Milk consumption has been linked to improved health, with decreased risks of diabetes, metabolic syndrome, and colon cancer. A group of scientists in Sweden found that lactoferricin4-14 (Lfcin4-14), a milk protein with known health effects, significantly reduces the growth rate of colon cancer cells over time by prolonging the period of the cell cycle before chromosomes are replicated. In a new study, investigators report that treatment with Lfcin4-14 reduced DNA damage in colon cancer cells exposed to ultraviolet (UV) light. Their results are published in the October issue of the Journal of Dairy Science®.
Water diffusion measurements with MRI could decrease false-positive breast cancer results and reduce preventable biopsies, according to a new study published online in the journal Radiology. Researchers said the technique also could improve patient management by differentiating high-risk lesions requiring additional workup from other non-malignant subtypes.
Dynamic contrast-enhanced MRI (DCE-MRI) has emerged in recent years as a useful tool in breast cancer detection and staging. One of its primary limitations is a substantial number of false-positive findings that require biopsies.
Low levels of vitamin D and high levels of parathyroid hormone are associated with increased mortality in African American and Caucasian older adults, according to a new study accepted for publication in The Endocrine Society's Journal of Clinical Endocrinology and Metabolism (JCEM). The study also indicates that the potential impact of remediating low vitamin D levels is greater in African Americans than Caucasians because vitamin D insufficiency is more common in African Americans.
Adolescents who sleep poorly may be at risk of cardiovascular disease in later life, according to a study in CMAJ (Canadian Medical Association Journal).
"We found an association between sleep disturbance and cardiovascular risk in adolescents, as determined by high cholesterol levels, increased BMI [body mass index] and hypertension," writes lead author Dr. Indra Narang, respirologist and director of sleep medicine at The Hospital for Sick Children (SickKids), Toronto, Ontario, with coauthors. "These findings are important, given that sleep disturbance is highly prevalent in adolescence and that cardiovascular disease risk factors track from childhood into adulthood."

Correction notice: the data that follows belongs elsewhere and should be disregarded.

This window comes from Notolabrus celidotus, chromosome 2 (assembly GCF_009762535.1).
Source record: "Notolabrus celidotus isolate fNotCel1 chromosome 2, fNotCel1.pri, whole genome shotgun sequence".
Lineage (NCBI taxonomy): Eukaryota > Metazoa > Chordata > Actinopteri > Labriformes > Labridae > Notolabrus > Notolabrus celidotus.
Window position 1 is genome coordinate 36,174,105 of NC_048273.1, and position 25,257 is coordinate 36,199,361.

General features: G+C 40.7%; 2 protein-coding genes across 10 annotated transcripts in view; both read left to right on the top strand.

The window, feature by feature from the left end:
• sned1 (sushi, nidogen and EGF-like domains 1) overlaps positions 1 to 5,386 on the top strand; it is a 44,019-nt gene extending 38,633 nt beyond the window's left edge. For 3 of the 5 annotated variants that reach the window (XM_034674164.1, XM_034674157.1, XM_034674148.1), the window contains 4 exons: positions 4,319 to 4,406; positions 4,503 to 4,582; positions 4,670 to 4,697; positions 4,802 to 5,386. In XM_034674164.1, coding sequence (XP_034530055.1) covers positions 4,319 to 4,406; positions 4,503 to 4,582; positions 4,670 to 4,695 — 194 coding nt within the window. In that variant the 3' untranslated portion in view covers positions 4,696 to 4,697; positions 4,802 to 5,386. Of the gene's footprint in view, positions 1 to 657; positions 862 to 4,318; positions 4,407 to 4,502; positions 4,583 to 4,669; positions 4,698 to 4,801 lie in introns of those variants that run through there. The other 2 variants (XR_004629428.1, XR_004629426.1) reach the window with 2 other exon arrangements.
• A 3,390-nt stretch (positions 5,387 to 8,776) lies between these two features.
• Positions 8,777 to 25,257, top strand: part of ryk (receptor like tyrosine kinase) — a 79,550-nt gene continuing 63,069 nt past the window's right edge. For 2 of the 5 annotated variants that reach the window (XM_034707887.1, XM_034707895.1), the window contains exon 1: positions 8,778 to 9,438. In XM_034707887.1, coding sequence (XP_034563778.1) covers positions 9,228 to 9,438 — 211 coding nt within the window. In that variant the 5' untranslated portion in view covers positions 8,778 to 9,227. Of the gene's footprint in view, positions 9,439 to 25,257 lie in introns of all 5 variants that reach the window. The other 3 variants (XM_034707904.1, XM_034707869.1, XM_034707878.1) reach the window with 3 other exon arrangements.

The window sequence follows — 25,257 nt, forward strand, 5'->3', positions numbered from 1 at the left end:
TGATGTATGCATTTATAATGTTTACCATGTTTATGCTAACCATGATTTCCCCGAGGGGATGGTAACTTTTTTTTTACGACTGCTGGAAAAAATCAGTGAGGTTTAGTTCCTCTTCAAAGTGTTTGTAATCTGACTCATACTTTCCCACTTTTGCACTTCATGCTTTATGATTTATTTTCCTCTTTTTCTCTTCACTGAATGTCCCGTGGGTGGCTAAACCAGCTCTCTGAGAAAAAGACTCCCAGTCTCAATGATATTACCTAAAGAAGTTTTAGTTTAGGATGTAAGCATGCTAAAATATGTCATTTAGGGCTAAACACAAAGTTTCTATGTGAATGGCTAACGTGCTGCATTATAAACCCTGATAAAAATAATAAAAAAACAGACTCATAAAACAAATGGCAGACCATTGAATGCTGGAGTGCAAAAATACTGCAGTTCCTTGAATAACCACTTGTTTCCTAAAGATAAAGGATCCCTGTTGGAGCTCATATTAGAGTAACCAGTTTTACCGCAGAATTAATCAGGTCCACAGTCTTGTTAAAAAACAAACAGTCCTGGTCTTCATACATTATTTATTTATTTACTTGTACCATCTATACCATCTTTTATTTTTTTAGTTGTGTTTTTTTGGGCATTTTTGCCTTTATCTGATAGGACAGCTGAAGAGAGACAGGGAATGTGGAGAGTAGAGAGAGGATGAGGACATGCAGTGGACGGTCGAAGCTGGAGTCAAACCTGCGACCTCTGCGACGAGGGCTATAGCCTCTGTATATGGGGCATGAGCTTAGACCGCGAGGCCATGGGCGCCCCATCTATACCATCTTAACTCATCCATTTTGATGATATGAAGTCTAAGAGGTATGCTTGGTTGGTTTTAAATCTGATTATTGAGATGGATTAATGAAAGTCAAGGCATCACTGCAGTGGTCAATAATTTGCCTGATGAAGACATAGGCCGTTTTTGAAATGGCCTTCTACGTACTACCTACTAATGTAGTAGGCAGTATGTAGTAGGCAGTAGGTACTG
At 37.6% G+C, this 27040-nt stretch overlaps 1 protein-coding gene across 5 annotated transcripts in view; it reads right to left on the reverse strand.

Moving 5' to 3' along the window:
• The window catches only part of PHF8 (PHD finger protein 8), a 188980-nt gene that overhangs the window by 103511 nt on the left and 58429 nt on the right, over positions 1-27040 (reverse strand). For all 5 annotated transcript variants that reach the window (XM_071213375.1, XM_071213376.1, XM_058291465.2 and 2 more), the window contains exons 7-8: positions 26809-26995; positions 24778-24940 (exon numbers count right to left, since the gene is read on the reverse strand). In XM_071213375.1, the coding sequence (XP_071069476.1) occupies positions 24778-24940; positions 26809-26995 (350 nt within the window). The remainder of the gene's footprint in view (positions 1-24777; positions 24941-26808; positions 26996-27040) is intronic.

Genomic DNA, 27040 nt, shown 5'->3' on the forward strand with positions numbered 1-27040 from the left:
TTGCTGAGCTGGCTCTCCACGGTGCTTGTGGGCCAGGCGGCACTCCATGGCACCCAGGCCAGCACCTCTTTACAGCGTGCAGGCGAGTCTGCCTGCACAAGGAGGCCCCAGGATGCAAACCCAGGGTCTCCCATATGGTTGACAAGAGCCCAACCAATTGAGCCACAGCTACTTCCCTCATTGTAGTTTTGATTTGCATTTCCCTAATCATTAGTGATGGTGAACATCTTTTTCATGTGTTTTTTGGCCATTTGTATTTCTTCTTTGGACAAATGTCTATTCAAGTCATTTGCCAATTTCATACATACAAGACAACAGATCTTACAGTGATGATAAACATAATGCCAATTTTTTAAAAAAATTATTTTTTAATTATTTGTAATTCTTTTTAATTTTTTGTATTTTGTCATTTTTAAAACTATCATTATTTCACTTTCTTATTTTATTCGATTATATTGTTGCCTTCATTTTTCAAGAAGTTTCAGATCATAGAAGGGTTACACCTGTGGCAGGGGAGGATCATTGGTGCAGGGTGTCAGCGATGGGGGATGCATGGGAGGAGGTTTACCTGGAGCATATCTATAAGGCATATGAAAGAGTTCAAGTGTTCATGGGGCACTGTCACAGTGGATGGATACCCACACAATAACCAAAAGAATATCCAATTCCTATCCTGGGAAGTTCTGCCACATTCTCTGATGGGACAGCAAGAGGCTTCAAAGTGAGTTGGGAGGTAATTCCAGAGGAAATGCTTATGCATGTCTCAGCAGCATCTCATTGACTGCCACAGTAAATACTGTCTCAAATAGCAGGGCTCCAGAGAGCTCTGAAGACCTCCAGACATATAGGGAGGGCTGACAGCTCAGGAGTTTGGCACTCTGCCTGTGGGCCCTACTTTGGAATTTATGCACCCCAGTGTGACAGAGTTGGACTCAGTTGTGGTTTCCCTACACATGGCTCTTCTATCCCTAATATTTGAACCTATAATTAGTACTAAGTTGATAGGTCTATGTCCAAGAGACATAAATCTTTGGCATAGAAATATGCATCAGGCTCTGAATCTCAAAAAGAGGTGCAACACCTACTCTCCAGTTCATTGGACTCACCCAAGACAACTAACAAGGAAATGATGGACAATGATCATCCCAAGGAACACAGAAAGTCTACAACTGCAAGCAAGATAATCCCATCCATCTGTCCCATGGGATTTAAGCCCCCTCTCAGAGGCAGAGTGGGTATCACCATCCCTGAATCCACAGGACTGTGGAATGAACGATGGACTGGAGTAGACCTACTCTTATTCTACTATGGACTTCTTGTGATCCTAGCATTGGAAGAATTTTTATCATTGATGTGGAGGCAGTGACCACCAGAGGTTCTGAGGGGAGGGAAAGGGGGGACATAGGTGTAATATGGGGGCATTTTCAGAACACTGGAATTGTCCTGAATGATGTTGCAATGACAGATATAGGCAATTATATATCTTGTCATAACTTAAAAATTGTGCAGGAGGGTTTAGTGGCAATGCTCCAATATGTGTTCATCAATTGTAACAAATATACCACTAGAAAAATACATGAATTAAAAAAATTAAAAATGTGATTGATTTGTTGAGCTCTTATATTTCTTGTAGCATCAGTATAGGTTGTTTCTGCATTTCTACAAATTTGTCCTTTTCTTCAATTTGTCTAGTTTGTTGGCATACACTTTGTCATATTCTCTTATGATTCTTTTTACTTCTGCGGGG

Researchers from the University of Alicante (Spain) have analysed ten brands of cigarettes and found that the concentrations of certain harmful and carcinogenic substances vary significantly from one brand to another. Until now legislation has not covered these compounds and only establishes limits for nicotine, tar and carbon monoxide. Scientists have also developed catalysts to reduce the harmful products in tobacco.
Researchers at the University of Cincinnati (UC) and Cincinnati Children's Hospital Medical Center have found a new genetic mutation responsible for deafness and hearing loss associated with Usher syndrome type 1.
These findings, published in the Sept. 30 advance online edition of the journal Nature Genetics, could help researchers develop new therapeutic targets for those at risk for this syndrome.
Partners in the study included the National Institute on Deafness and other Communication Disorders (NIDCD), Baylor College of Medicine and the University of Kentucky.
Usher syndrome is a genetic defect that causes deafness, night-blindness and a loss of peripheral vision through the progressive degeneration of the retina.